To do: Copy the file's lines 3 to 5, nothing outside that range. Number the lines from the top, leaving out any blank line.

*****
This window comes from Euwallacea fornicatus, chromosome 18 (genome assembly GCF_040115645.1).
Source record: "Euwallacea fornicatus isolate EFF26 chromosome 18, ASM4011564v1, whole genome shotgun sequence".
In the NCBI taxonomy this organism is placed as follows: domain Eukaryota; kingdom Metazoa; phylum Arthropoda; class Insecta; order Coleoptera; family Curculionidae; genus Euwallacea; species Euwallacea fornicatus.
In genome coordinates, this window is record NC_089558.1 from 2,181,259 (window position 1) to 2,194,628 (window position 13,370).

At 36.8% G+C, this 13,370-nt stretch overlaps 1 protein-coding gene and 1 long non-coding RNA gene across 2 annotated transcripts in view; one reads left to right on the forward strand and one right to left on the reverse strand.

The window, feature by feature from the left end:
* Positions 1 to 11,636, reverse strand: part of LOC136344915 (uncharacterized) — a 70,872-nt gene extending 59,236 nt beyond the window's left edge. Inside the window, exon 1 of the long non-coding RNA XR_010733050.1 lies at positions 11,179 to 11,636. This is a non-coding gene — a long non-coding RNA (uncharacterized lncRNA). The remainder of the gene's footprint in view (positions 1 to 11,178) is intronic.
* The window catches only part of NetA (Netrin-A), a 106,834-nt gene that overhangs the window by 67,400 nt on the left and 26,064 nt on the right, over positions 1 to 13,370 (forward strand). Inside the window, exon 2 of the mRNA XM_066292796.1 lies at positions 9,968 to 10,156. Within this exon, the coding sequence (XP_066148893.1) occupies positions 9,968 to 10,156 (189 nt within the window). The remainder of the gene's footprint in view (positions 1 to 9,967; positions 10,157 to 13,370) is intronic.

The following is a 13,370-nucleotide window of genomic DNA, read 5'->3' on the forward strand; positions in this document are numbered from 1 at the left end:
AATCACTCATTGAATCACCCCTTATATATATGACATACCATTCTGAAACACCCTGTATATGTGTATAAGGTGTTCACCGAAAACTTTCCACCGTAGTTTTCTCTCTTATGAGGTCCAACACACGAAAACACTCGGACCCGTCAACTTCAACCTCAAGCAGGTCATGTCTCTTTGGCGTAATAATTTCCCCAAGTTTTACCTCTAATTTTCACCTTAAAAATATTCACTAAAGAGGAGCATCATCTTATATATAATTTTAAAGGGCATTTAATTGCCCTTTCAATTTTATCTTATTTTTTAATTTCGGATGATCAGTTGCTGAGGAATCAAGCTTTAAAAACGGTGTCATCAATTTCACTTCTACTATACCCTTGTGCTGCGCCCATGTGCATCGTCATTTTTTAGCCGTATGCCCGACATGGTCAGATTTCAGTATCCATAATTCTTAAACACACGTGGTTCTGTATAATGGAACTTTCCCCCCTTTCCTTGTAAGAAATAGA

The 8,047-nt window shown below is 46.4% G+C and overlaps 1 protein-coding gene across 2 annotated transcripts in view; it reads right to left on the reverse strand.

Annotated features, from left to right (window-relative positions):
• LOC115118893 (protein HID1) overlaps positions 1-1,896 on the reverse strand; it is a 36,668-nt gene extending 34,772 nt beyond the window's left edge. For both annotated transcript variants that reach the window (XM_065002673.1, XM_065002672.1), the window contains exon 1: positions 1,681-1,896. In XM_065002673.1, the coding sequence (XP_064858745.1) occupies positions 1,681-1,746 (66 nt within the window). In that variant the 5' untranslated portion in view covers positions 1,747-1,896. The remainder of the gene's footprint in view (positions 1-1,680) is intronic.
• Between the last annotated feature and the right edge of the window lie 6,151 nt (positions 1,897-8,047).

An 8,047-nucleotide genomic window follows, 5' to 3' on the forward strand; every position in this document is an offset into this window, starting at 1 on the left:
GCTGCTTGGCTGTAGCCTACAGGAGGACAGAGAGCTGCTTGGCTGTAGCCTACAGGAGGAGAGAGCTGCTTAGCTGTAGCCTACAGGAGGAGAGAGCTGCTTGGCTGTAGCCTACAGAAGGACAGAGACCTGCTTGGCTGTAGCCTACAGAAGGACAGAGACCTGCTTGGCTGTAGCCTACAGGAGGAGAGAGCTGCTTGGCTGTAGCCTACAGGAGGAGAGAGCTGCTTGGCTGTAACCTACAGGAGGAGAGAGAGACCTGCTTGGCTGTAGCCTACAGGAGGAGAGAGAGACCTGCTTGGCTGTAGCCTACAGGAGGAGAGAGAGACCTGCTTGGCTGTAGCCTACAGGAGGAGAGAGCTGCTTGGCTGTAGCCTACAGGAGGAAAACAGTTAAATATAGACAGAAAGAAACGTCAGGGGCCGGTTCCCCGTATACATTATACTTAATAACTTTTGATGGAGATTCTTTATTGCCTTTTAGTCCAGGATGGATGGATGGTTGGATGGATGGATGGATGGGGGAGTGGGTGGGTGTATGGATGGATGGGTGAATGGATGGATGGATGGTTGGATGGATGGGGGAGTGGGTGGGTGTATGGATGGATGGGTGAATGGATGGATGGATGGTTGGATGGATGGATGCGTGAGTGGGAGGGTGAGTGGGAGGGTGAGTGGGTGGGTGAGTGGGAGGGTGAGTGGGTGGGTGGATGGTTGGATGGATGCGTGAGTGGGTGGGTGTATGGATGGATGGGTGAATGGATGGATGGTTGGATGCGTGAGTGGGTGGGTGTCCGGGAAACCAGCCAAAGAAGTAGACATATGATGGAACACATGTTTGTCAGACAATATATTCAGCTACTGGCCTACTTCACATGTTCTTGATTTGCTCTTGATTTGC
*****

In the NCBI taxonomy this organism is placed as follows: domain Eukaryota; kingdom Metazoa; phylum Arthropoda; class Insecta; order Coleoptera; family Curculionidae; genus Euwallacea; species Euwallacea fornicatus.
In genome coordinates, this window is record NC_089558.1 from 2,181,259 (window position 1) to 2,194,628 (window position 13,370).

At 36.8% G+C, this 13,370-nt stretch overlaps 1 protein-coding gene and 1 long non-coding RNA gene across 2 annotated transcripts in view; one reads left to right on the forward strand and one right to left on the reverse strand.